“Now, when we come to Washington in this campaign, we are coming to get our check!” – Martin Luther King 1968
“Let us stand with a greater determination. And let us move on in these powerful days, these days of challenge to make America what it ought to be. We have an opportunity to make America a better nation.” – Martin Luther King, April 3, 1968 in Memphis
The day after King made the above profound statement, he was assassinated in Memphis. Also, regarding making America a better nation, at a Southern Christian Leadership Conference (SCLC) staff retreat in May 1967, Rev. Dr. Martin Luther King, Jr. said:
“I think it is necessary for us to realize that we have moved from the era of civil rights to the era of human rights…When we see that there must be a radical redistribution of economic and political power, then we see that for the last twelve years we have been in a reform movement…That after Selma and the Voting Rights Bill, we moved into a new era, which must be an era of revolution…In short, we have moved into an era where we are called upon to raise certain basic questions about the whole society.” (The Grio)
It was, in fact, in 1967 that King and others in SCLC planned the “Poor People’s Campaign” to signify the move from civil rights to human rights and for its launching to take place in Washington, DC in 1968.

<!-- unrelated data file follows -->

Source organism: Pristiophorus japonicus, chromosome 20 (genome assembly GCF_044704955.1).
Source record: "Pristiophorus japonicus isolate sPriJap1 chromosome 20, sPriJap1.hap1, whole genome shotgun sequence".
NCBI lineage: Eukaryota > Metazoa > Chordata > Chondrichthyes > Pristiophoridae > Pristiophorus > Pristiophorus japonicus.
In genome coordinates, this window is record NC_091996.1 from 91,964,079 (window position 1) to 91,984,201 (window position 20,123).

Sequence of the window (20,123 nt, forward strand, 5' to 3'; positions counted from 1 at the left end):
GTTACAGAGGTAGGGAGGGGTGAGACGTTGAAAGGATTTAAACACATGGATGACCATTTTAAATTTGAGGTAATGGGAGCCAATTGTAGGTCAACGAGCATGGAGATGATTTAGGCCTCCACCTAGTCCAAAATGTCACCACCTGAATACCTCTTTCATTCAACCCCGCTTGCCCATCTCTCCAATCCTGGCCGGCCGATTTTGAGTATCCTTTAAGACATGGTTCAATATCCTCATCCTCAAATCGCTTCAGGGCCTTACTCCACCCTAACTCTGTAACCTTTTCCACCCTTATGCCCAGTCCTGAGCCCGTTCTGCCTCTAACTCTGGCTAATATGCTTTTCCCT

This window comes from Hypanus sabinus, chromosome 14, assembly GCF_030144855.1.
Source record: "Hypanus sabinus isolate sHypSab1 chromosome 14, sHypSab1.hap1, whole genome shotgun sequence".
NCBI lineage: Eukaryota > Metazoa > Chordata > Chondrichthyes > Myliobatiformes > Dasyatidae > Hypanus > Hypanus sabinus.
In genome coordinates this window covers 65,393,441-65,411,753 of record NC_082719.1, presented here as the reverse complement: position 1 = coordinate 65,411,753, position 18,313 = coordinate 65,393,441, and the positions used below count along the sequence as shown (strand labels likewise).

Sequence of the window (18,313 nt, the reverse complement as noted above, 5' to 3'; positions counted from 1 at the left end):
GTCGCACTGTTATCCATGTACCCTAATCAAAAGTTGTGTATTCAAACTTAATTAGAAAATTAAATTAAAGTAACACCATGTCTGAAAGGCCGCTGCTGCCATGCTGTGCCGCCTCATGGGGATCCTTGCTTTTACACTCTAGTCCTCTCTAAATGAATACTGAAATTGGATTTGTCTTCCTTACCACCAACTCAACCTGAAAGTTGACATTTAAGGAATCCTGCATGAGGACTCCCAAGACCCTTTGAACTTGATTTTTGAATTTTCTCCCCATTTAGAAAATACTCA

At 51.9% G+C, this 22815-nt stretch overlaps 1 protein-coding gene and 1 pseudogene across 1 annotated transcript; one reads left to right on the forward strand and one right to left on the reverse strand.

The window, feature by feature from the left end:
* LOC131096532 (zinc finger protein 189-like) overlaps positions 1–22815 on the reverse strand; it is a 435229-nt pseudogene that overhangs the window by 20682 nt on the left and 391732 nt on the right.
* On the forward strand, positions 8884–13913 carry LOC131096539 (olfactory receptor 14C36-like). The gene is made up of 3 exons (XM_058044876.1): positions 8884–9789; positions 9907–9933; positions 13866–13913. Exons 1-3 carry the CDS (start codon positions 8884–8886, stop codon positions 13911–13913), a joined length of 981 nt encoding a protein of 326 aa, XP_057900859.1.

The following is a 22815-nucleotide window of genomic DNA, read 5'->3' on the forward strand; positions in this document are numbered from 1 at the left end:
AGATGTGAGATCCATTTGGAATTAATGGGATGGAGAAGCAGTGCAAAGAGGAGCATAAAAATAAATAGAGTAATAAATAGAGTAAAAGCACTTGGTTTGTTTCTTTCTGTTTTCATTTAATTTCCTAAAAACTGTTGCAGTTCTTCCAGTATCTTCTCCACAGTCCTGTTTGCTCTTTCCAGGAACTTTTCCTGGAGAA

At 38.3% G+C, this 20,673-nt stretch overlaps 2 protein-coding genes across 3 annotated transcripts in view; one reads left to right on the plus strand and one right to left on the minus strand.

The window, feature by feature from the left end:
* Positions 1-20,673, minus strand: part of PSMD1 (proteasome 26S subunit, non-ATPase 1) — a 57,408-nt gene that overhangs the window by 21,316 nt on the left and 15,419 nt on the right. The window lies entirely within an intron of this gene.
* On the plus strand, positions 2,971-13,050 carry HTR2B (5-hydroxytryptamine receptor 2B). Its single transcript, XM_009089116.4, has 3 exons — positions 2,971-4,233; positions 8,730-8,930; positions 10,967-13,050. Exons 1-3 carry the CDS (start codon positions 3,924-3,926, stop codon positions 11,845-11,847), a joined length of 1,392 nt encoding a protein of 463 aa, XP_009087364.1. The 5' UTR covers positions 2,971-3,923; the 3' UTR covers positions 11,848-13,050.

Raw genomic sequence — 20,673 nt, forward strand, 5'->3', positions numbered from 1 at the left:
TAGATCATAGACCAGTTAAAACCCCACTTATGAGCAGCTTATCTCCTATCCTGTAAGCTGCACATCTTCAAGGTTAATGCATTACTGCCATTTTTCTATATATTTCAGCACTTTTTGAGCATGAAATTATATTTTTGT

Regarding King’s and others remarkable civil rights work and demands leading to the 1964 Civil Rights Act and the 1965 Voting Rights Act, Dr. King had questioned that while these achievements were significant, still, what good was it to be able to get on a bus or into a hotel room if you couldn’t afford to pay for it. So, in addition to the inequities in civil rights, the human rights demands of economic justice became paramount for him and, as he said, “to raise certain basic questions about the whole society.”
A few years ago, I was informed by Rashid Nuri (a leading black organic urban farmer in Atlanta) of a rare video clip of King speaking in Mississippi in 1968. This speech was given by King just a few weeks before he was assassinated, King spoke of the opportunities for whites that, by comparison, had been denied blacks in America and the hypocrisy surrounding this. Whites say black folks should pick themselves up by their bootstraps? Yet, he notes that around the time of the Civil War, Congress passed the Homestead Act essentially giving millions of free land to whites, as well as developing land grant colleges to teach whites how to farm, and more. Here are his comments at this Mississippi gathering: